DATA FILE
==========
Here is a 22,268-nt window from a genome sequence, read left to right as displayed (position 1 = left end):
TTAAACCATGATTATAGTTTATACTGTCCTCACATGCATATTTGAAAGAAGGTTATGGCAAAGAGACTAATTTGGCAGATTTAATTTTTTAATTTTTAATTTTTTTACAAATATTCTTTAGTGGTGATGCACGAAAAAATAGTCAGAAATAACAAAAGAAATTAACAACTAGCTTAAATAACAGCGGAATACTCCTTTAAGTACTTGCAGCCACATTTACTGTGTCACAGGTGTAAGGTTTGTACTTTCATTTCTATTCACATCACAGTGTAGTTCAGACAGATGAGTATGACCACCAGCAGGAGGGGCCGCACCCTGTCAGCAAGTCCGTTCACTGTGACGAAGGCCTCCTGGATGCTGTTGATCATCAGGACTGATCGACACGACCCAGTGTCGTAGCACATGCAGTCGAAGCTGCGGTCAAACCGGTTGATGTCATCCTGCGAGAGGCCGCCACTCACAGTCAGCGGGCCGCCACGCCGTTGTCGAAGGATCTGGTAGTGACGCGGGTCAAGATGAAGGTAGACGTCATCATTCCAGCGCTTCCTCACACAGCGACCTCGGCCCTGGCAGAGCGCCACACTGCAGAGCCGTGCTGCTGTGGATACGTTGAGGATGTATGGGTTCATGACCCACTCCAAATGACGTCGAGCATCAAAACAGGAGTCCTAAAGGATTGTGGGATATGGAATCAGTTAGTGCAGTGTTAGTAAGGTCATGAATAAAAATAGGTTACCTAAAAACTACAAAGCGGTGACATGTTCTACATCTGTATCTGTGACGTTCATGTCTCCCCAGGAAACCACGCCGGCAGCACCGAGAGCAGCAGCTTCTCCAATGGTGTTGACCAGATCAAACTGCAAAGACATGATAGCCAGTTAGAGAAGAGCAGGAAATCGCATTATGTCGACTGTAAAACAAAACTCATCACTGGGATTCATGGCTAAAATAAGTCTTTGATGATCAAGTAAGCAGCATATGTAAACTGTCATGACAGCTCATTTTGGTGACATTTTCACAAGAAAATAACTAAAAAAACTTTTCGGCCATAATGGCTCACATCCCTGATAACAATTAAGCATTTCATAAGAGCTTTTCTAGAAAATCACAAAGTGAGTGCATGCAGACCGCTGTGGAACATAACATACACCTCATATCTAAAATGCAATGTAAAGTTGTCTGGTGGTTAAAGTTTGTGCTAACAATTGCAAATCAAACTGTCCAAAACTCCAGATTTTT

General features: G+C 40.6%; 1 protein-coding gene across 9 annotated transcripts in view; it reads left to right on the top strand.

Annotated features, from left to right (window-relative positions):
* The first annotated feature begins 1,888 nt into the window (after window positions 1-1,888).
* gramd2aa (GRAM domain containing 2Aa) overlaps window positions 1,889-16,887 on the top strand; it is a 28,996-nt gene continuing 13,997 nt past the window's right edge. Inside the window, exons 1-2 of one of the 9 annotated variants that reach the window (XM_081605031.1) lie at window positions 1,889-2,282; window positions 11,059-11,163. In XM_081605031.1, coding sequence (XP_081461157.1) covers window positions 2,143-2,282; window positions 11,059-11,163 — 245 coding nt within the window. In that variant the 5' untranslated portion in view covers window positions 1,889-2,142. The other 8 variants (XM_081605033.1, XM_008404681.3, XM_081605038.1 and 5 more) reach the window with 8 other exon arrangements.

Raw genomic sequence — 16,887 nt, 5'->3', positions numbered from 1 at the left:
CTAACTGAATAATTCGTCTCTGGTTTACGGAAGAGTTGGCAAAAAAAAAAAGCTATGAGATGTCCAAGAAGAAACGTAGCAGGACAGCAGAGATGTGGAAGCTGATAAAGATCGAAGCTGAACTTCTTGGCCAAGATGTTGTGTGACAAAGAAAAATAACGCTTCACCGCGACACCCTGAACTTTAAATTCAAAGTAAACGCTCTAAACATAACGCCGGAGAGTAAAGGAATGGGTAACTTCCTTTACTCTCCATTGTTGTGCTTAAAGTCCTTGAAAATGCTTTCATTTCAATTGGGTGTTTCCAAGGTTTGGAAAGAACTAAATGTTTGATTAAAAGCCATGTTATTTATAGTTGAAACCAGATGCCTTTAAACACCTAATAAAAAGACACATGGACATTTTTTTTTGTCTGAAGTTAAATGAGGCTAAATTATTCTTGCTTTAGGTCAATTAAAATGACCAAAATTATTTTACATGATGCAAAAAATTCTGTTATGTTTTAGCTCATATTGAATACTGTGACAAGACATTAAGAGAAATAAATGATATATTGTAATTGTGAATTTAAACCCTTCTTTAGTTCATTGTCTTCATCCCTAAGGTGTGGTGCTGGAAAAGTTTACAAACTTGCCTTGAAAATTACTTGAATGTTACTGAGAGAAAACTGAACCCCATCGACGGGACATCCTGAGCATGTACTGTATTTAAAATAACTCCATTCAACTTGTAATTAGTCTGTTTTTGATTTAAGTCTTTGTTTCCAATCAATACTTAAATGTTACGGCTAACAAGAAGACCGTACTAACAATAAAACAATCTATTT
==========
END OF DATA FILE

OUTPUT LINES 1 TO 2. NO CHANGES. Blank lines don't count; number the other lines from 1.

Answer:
Here is a 22,268-nt window from a genome sequence, read left to right as displayed (position 1 = left end):
TTAAACCATGATTATAGTTTATACTGTCCTCACATGCATATTTGAAAGAAGGTTATGGCAAAGAGACTAATTTGGCAGATTTAATTTTTTAATTTTTAATTTTTTTACAAATATTCTTTAGTGGTGATGCACGAAAAAATAGTCAGAAATAACAAAAGAAATTAACAACTAGCTTAAATAACAGCGGAATACTCCTTTAAGTACTTGCAGCCACATTTACTGTGTCACAGGTGTAAGGTTTGTACTTTCATTTCTATTCACATCACAGTGTAGTTCAGACAGATGAGTATGACCACCAGCAGGAGGGGCCGCACCCTGTCAGCAAGTCCGTTCACTGTGACGAAGGCCTCCTGGATGCTGTTGATCATCAGGACTGATCGACACGACCCAGTGTCGTAGCACATGCAGTCGAAGCTGCGGTCAAACCGGTTGATGTCATCCTGCGAGAGGCCGCCACTCACAGTCAGCGGGCCGCCACGCCGTTGTCGAAGGATCTGGTAGTGACGCGGGTCAAGATGAAGGTAGACGTCATCATTCCAGCGCTTCCTCACACAGCGACCTCGGCCCTGGCAGAGCGCCACACTGCAGAGCCGTGCTGCTGTGGATACGTTGAGGATGTATGGGTTCATGACCCACTCCAAATGACGTCGAGCATCAAAACAGGAGTCCTAAAGGATTGTGGGATATGGAATCAGTTAGTGCAGTGTTAGTAAGGTCATGAATAAAAATAGGTTACCTAAAAACTACAAAGCGGTGACATGTTCTACATCTGTATCTGTGACGTTCATGTCTCCCCAGGAAACCACGCCGGCAGCACCGAGAGCAGCAGCTTCTCCAATGGTGTTGACCAGATCAAACTGCAAAGACATGATAGCCAGTTAGAGAAGAGCAGGAAATCGCATTATGTCGACTGTAAAACAAAACTCATCACTGGGATTCATGGCTAAAATAAGTCTTTGATGATCAAGTAAGCAGCATATGTAAACTGTCATGACAGCTCATTTTGGTGACATTTTCACAAGAAAATAACTAAAAAAACTTTTCGGCCATAATGGCTCACATCCCTGATAACAATTAAGCATTTCATAAGAGCTTTTCTAGAAAATCACAAAGTGAGTGCATGCAGACCGCTGTGGAACATAACATACACCTCATATCTAAAATGCAATGTAAAGTTGTCTGGTGGTTAAAGTTTGTGCTAACAATTGCAAATCAAACTGTCCAAAACTCCAGATTTTT